Russia this week made its Instagram and Facebook ban official
, as the Kremlin declared Meta “extremist” following its recent (u-turned) policy to allow some threats of violence against Russian fighters and leaders.
Apparently, an “extremist” organisation’s encrypted messaging app is still perfectly acceptable, as WhatsApp is allowed to continue to operate. As Wired reported
, this is “a sign that the Kremlin is worried that ordinary Russians, who are already wrestling with sanctions and shortages, will only tolerate so much disruption to their daily lives.”
But those who built their livelihoods around Facebook or Instagram are already a disturbing case study in what happens when you no longer have access to the platform that provides your income. As NBC News reported, the impact has been huge for some:
That’s been the case for designer Elena Igonina, who launched the first collection of her Moscow-based fashion label just as the Covid-19 pandemic hit in 2020.
The brand has relied on Instagram to drive sales, with around 90 percent coming from the platform, she said. The block has meant her brand has taken a “huge financial loss.”
“Our reach on Instagram has already dropped by 70 percent,” she told NBC News in messages on WhatsApp last week. “A small business without big investment had a chance only with Instagram.”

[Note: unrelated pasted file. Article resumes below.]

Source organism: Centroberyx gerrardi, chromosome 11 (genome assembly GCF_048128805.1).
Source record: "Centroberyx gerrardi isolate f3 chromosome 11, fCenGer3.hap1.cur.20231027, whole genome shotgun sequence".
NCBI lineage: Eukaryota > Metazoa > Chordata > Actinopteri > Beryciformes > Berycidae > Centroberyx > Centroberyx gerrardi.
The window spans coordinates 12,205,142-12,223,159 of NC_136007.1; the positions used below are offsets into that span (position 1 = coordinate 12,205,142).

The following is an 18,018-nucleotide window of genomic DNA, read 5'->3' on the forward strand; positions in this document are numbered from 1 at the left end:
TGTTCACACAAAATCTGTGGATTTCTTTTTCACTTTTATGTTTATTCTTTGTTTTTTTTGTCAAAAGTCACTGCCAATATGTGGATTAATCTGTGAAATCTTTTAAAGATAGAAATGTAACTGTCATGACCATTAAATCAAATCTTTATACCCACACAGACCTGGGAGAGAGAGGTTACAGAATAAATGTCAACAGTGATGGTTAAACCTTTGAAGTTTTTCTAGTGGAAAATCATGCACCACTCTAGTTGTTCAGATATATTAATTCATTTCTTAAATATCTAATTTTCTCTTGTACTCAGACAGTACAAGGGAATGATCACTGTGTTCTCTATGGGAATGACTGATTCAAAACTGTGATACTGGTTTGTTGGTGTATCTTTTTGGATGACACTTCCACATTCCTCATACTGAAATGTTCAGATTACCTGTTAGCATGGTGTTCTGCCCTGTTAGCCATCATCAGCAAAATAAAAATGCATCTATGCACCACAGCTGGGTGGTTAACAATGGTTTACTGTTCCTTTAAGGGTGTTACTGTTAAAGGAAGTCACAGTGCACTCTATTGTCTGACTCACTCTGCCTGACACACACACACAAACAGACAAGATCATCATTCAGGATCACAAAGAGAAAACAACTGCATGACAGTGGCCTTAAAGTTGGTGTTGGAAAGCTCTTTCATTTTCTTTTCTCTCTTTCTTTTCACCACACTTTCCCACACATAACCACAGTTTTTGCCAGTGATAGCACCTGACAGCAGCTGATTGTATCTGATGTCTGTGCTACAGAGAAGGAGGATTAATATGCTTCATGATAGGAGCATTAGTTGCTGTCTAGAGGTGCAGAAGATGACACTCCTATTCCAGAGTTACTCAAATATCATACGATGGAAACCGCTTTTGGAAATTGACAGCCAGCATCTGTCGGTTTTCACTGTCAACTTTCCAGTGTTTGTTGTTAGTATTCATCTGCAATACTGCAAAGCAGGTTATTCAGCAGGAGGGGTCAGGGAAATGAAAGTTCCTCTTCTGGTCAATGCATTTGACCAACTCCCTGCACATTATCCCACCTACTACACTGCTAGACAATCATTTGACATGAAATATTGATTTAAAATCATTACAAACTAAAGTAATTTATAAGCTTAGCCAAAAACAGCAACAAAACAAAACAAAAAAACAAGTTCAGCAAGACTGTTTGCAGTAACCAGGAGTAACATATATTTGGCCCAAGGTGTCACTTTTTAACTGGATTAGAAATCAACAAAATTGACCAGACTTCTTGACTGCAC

Some such businesses have managed to continue operating with a VPN but with rising inflation and an audience who might not find them via VPNs, the outlook isn’t good for these businesses.
Of course, this is nothing compared to Russia’s devastatingly brutal impact on Ukrainian lives over the past month, but the Russian Instagram ban is an example of just how integrated platforms have become in our lives, and how fragile our relationship with them really can be. There might be more to follow. Bloomberg reported
that YouTube is at risk of a similar ban.
Meanwhile, Telegram—an app with stronger Russian ties than Meta's—is thriving
in Russia, and there was even news
of a potential state-censored rebirth of ICQ.
In other news relating to the ongoing war in Ukraine, a study found TikTok’s algorithm is a little too good
at surfacing misinformation about the conflict.